I am spilt on what I think on this. First thing that comes to mind is “deserters.” The people who left undoubtedly left The Army at a critical stage in its history. I think 100 spirit-filled, charis-oriented people would have made a huge impact in The Army of its day. Perhaps their commitment to the movement would have meant that we would have avoided the dogmatism and legalizing, cold formality that existed in the Salvation Army at that time. Why did they desert? Surely they were on the brink.

But then, how powerful a statement is the departure of 100 leaders from a movement en-masse. Huge! A huge lesson to be learned. So, I guess we say thanks to those who were bold enough to leave everything for that principle. I guess that there was a degree or resistance in the college and in leadership in general. These days we cannot afford to have a reluctance in these things. The harvest is plentiful, even if we don’t always see it or get off our seats to bring it in.

So, my agenda has been made clear. The Salvation Army needs to see what it is to walk in the Spirit within the regiment. We can be too quick to throw away this thing we call The Salvation Army and the Spirit in which we do our warfare. Not that I am advocating tradition for traditions sake…I am advocating an aggressive spirituality and mentality that is heroic and passionate. My fuel has been flamed by many, by Captain Steve Court of fame. By Captain Geoff Ryan who constantly challenges my boxed image of salvationism. But where is the UK equivalent? We have some fantastic officers in the UK. We have fantastic people like Wall and Rook. But who will there be who will dare to commit to covenant with God “out of the spotlight” in the frontline of mission in the United Kingdom.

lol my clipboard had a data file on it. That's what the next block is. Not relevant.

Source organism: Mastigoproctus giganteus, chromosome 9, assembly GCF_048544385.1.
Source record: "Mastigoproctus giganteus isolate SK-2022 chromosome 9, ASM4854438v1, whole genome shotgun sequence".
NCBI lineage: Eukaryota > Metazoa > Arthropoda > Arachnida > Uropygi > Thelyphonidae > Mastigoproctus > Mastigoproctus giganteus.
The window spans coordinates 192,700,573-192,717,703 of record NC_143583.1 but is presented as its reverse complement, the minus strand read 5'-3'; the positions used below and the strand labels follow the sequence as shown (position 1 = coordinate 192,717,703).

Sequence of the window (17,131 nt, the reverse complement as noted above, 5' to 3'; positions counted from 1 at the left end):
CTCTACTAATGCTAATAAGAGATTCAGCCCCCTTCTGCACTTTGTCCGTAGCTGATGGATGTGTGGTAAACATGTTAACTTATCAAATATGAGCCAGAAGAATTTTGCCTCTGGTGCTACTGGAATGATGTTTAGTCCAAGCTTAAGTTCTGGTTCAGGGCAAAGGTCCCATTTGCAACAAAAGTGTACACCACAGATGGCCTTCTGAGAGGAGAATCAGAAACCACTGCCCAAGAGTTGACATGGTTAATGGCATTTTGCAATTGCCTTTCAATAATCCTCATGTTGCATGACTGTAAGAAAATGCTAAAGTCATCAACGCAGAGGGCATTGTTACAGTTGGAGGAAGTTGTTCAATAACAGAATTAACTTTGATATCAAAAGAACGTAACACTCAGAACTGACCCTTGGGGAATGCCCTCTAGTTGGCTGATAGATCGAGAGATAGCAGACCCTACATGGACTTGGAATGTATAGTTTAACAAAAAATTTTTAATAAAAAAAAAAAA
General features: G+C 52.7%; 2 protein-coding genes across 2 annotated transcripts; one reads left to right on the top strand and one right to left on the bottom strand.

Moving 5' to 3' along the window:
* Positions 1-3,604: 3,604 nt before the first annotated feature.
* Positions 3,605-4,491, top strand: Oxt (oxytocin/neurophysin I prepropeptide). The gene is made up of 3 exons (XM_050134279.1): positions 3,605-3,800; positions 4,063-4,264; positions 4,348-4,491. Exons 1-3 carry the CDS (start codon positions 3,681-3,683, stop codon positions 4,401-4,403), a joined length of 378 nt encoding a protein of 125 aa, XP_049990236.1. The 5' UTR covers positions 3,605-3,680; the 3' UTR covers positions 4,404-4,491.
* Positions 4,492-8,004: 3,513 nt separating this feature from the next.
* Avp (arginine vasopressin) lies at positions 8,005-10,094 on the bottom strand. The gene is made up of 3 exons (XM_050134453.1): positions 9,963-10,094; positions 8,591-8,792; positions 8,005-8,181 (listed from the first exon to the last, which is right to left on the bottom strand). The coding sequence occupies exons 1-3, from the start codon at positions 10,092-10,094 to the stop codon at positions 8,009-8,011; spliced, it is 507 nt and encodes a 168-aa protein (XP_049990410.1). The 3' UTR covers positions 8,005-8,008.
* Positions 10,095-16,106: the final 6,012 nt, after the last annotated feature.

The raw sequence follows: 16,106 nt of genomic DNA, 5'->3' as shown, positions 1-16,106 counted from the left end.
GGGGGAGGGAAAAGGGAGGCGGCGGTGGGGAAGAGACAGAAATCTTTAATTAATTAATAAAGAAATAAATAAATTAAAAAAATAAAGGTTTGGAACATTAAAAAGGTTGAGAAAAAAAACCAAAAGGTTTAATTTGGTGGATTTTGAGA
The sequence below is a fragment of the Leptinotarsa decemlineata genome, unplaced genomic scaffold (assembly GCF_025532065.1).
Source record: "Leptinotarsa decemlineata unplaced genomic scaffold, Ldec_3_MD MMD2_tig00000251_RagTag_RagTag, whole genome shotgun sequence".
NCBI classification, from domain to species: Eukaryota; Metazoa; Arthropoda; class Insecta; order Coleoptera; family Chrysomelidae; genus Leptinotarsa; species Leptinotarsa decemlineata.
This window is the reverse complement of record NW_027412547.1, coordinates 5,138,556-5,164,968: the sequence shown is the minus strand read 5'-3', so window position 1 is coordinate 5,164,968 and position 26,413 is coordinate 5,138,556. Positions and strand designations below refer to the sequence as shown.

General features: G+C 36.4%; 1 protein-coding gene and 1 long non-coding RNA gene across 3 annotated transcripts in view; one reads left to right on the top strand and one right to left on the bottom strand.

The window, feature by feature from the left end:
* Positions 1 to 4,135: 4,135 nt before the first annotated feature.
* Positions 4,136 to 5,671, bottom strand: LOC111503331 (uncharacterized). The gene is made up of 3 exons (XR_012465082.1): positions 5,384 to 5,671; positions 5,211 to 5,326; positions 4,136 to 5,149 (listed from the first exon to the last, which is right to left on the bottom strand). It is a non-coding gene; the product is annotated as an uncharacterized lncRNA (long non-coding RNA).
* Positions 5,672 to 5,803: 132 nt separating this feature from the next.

I am in the Army because I caught a glimpse of something consuming, something revolutionary…little did I know that I had joined a movement which in many places had lost its fire. But my sense of “something more” has urged me on and God has shown me.

William Booth once said “Your days at the most cannot be long, so use them to the best of your ability for the Glory of God and the benefit of your generation.”

Its going to look different, sound different, smell different, march to a different beat, sing to a different songbook, but The Salvation Army is God’s and he will lead it. I commit myself again to living as God has called me. I commit myself to taking seriously this God metaphor and to live my life as an officer in The Salvation Army

yours in the fight

Andrew Clark